OSHA Publishes Emergency Temporary Standard for Healthcare Sector, with Guidance for Other Sectors
On June 10, OSHA published its COVID-19 emergency temporary standard (“ETS”). While the ETS focuses specifically on the healthcare industry, it includes separate updated guidance for other kinds of employers. The ETS publication includes a flowchart to help determine what entities ETS covers. It is a very useful tool.
The following is a summary of the ETS, its coverage, and requirements. We encourage employers to review the document and flowchart directly to determine coverage and any necessary steps.
The ETS applies to all settings where any employee provides healthcare services or healthcare support services, such as hospitals, nursing homes, assisted living facilities, home healthcare workers, and more. Several specific exceptions meet certain conditions in terms of vaccination of employees and screening of non-employees. All employers should review the ETS before simply making assumptions about coverage or non-coverage.
For covered employers, the ETS includes numerous requirements including many items likely in place for some time. These include developing and implementing a COVID-19 plan, including worksite-specific hazard assessments and communication to employees. Limit and monitor entry points where direct patient care is provided. Screen and triage all clients, patients, residents, delivery people, and other visitors, and other non-employees entering the setting.
Developing and implementing policies and procedures to adhere to Standard and Transmission-Based Precautions in accordance with CDC’s “Guidelines for Isolation Precautions.” Provide and ensure employees wear facemasks, with certain exceptions. Practicing physical distancing, cleaning, disinfection, and ventilation. Health screening through medical management, training, vaccination, recordkeeping, and reporting COVID-19 fatalities and hospitalizations.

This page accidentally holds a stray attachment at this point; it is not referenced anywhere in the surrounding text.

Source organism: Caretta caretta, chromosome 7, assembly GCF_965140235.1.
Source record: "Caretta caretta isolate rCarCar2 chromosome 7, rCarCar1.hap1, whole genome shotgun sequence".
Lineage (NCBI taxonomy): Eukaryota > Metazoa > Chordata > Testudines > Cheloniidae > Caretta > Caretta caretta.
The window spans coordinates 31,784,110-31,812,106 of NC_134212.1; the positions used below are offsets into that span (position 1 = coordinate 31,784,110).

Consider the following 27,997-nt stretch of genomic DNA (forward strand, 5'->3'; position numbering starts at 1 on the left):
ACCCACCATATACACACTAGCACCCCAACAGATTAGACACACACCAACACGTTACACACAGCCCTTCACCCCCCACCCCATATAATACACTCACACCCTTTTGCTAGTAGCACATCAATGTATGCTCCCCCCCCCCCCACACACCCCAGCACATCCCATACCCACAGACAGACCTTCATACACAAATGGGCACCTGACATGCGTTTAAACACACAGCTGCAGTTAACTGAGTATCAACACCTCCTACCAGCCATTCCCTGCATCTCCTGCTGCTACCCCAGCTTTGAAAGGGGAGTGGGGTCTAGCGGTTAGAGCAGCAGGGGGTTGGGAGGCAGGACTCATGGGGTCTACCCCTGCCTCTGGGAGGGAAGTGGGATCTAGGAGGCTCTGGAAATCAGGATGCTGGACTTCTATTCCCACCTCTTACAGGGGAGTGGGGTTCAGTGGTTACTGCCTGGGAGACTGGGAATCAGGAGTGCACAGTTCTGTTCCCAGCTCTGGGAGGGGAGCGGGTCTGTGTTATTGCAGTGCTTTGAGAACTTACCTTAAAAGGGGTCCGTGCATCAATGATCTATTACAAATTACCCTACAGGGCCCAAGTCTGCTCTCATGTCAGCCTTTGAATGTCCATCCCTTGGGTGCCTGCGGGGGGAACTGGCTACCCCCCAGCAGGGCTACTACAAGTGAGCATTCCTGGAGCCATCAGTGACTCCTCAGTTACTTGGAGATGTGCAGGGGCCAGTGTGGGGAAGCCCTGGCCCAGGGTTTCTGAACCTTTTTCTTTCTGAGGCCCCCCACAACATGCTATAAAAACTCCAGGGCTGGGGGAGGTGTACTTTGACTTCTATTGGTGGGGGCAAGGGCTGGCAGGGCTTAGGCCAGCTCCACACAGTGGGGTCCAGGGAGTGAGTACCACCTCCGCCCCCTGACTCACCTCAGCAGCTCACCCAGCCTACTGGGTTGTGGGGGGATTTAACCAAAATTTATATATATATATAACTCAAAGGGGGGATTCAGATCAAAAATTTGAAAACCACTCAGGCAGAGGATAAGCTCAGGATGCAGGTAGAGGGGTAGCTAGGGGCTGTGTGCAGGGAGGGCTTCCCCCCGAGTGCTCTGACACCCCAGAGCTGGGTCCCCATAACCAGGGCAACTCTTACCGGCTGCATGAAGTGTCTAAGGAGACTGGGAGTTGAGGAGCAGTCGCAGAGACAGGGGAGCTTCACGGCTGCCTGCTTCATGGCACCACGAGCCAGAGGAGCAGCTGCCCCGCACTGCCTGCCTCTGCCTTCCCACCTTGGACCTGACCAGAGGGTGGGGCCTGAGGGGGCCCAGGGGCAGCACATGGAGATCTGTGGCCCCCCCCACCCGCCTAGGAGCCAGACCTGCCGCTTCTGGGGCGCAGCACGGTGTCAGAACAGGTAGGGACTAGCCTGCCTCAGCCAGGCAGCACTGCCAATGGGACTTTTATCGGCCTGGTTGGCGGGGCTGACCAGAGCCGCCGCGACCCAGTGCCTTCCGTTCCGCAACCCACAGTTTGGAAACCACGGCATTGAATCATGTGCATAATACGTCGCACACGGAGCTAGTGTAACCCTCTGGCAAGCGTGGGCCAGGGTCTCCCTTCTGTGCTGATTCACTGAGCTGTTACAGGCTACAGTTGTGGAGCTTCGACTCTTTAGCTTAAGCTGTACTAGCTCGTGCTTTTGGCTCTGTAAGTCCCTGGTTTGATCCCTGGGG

It reiterates that face coverings should still be worn even after vaccination, given the uncertainties as to how vaccination affects transmissibility. The ETS also says that unvaccinated customers, visitors, and guests wear face coverings around unvaccinated/at-risk employees in the workplace. OSHA suggests posting a notice to this effect.
The ETS requires that employers advise employees that retaliation is prohibited. There are several listed anti-retaliation provisions. We recommend that serve as the guidance for the language conveyed to employees.
One important requirement in the ETS is that covered employers must provide workers with “reasonable time and paid time (e.g., paid sick leave, administrative leave) to each employee for vaccination and any side effects experienced following vaccination.”
Separate guidance was issued for employers in non-healthcare settings. Its stated intent is to “Help employers and workers not covered by OSHA’s COVID-19 Emergency Temporary Standard (ETS) to identify COVID-19 exposure risks to workers who are unvaccinated or otherwise at-risk to help them take appropriate steps to prevent exposure and infection.”
The guidance referenced the CDC’s Interim Public Health Recommendations for Fully Vaccinated People. It reiterated that “Unless otherwise required by federal, state, local, tribal, or territorial laws, rules, and regulations, most employers no longer need to take steps to protect fully vaccinated workers not otherwise at-risk from COVID-19 exposure. This guidance focuses only on protecting unvaccinated or otherwise at-risk workers in their workplaces or well-defined portions of workplaces.”
The guidance contains recommendations and descriptions of mandatory safety and health standards, “The latter of which, clearly labeled throughout, as mandatory OSHA standards.”
OSHA says that the recommendations are advisory in nature and informational in content. With the intent of assisting employers in providing a safe, healthful workplace free from recognized hazards causing or likely to cause death or serious physical harm, it seems apparent that a thorough review of the standards is necessary. Pay special attention to those standards designed as mandatory.
Employers should review the ETS carefully to determine applicability to their particular workplace and implement any necessary changes. This is of paramount importance to ensure compliance with OSHA’s general duty clause.
Anne-Marie Storey, Esq.